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  • Janice Gobert

Navigating Science Education with AI and ChatGPT

Recently, there has been a lot of discussion about the impact ChatGPT will have on education. As a researcher in the area of AI, I am also weighing in on this.

One benefit of ChatGPT is that it can help students generate a first draft of written text; however, there is a far greater benefit to having students generate their own text; this is what cognitive psychologists refer to as "writing to learn." The effects of writing on learning have been extensively researched; the benefits of writing are numerous, including leading to deeper understanding, and better encoding in long-term memory resulting in better recall. In Inq-ITS, students write about their scientific findings using the evidence they collected in our labs, making it difficult for them to utilize ChatGPT. Furthermore, if a student were to use ChatGPT to generate their writing, our system will detect this since the data collected in Inq-ITS would not match the data they describe in their writing.

For teachers, the major problem with ChatGPT is that it will become even more difficult for them to assess what students really understand. As educators, we have known for a long time that many students are able to "get by" in school by rote memorization and parroting what they’ve read or heard without deep understanding. This is seen in many science classrooms, where students pick up the buzz in a classroom and parrot that knowledge; they then obtain a passing grade despite not knowing the content they’re writing about! This issue, exemplified by ChatGPT, further highlights the need for more rigorous assessments that can evaluate what students really know and can do in science. This assessment capacity is the core of Inq-ITS, which uses AI-based techniques that assess students' knowledge and competencies based on authentic science skills needed for 21st-century jobs, rather than simple, multiple-choice items and/or writing tasks alone, both of which can yield highly inaccurate assessments of what students know.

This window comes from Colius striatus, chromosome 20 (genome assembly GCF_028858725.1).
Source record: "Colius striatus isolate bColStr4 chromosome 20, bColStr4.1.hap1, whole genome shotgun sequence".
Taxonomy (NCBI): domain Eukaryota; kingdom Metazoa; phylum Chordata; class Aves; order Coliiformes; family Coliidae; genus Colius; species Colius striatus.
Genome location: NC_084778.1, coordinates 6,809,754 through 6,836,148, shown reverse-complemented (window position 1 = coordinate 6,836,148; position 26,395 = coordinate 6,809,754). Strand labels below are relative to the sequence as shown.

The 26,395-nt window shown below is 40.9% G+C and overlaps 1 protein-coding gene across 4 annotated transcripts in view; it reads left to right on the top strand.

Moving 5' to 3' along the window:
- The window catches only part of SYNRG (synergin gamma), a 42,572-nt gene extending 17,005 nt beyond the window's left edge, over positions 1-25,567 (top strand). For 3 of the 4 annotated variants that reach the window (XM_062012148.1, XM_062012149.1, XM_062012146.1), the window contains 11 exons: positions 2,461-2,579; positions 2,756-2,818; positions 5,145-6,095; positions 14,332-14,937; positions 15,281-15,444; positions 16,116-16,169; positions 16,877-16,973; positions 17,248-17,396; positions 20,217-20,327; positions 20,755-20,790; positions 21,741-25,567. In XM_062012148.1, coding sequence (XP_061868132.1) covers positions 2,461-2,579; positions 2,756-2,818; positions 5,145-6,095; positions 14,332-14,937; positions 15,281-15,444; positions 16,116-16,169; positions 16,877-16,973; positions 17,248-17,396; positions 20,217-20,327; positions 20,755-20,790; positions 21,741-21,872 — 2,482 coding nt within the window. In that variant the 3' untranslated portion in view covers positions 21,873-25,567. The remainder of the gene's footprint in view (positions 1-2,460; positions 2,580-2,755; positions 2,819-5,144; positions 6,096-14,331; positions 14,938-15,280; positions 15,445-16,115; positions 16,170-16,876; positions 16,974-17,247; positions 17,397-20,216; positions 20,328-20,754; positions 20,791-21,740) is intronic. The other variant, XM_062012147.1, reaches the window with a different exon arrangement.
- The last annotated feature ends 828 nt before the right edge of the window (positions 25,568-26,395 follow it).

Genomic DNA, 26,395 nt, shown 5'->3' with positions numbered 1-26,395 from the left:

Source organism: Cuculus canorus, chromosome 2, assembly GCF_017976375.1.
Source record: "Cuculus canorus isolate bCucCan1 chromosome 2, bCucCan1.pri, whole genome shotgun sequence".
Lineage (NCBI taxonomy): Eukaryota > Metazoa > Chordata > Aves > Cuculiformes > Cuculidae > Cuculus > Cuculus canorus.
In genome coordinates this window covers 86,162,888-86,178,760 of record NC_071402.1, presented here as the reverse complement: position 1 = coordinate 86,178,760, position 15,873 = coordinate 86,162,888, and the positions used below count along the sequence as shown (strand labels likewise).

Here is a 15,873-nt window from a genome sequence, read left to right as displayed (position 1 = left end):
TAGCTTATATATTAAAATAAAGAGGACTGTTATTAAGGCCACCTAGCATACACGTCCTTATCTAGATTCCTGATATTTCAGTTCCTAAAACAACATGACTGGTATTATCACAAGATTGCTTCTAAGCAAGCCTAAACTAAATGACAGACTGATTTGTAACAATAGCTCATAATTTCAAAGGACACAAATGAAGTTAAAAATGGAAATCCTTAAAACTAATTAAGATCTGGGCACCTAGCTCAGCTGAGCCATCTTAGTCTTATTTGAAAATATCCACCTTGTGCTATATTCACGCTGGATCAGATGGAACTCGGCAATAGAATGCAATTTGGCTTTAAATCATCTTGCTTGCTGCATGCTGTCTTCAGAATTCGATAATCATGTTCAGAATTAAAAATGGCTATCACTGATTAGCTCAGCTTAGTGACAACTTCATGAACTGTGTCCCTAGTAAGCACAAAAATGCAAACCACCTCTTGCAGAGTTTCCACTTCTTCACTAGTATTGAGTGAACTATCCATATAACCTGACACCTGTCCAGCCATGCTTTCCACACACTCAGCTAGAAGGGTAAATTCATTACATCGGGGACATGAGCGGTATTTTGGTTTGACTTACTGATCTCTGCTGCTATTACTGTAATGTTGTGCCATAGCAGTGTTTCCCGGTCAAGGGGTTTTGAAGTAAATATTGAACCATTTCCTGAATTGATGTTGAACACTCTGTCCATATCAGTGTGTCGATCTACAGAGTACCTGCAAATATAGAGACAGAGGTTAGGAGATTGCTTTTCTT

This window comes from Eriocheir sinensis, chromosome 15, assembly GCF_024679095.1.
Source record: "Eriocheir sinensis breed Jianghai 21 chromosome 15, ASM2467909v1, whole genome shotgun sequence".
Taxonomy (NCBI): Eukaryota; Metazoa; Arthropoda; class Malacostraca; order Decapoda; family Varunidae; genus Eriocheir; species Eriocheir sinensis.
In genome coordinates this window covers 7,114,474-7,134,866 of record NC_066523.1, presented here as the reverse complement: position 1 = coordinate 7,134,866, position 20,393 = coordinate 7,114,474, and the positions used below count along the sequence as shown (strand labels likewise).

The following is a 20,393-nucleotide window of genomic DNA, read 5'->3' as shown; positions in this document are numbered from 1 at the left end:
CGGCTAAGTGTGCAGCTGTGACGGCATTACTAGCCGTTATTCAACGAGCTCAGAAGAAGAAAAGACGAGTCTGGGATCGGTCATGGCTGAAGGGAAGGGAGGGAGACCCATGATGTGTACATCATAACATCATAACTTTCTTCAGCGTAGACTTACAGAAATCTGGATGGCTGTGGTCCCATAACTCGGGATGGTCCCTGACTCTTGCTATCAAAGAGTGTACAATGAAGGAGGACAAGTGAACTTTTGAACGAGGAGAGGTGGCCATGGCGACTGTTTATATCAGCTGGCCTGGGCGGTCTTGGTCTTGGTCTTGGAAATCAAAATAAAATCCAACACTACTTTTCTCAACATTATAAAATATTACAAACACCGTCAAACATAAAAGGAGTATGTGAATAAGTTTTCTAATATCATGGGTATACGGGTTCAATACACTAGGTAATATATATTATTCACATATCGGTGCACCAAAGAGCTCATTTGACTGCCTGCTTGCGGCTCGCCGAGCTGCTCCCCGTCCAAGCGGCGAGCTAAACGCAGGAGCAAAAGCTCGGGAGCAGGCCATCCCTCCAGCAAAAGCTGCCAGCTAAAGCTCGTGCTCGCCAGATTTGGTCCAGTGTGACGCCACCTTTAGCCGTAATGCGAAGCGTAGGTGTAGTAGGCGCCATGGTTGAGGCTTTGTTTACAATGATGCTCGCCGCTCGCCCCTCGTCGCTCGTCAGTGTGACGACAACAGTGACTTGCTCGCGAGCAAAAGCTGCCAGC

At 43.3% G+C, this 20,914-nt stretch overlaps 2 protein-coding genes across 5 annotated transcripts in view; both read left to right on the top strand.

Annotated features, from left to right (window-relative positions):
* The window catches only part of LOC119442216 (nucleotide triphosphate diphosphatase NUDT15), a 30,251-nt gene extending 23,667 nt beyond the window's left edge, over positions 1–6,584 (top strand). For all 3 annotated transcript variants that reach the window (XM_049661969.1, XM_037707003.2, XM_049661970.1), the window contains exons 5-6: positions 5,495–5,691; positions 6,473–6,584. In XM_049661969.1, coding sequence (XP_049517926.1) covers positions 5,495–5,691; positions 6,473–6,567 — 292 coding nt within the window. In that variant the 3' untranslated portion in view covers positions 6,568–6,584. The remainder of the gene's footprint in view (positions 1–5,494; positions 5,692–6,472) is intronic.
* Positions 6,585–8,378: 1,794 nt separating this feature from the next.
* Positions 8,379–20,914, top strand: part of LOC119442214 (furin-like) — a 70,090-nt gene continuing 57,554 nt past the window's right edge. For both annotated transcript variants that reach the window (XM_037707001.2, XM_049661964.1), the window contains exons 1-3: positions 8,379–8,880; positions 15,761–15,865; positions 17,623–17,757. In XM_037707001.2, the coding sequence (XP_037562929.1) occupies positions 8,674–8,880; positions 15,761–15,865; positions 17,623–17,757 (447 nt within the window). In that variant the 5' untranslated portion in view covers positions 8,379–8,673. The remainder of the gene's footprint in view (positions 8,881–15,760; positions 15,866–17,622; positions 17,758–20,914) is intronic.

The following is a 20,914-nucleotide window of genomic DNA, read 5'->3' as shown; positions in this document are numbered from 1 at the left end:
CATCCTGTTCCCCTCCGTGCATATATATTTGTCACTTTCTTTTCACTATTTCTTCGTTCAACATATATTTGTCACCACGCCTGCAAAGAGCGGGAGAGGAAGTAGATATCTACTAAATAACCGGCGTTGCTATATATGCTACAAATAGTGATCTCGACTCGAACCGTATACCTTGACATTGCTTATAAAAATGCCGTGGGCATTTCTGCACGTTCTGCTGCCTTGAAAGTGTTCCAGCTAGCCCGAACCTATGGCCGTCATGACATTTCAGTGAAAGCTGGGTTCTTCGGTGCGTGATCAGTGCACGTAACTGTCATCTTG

As edtech continues to evolve, AI will likely continue to play a role in shaping how we teach our students. As researchers, we need to ensure that we're leveraging the power of AI to support teachers and students in the best possible ways. The Inq-ITS team remains committed to this goal!

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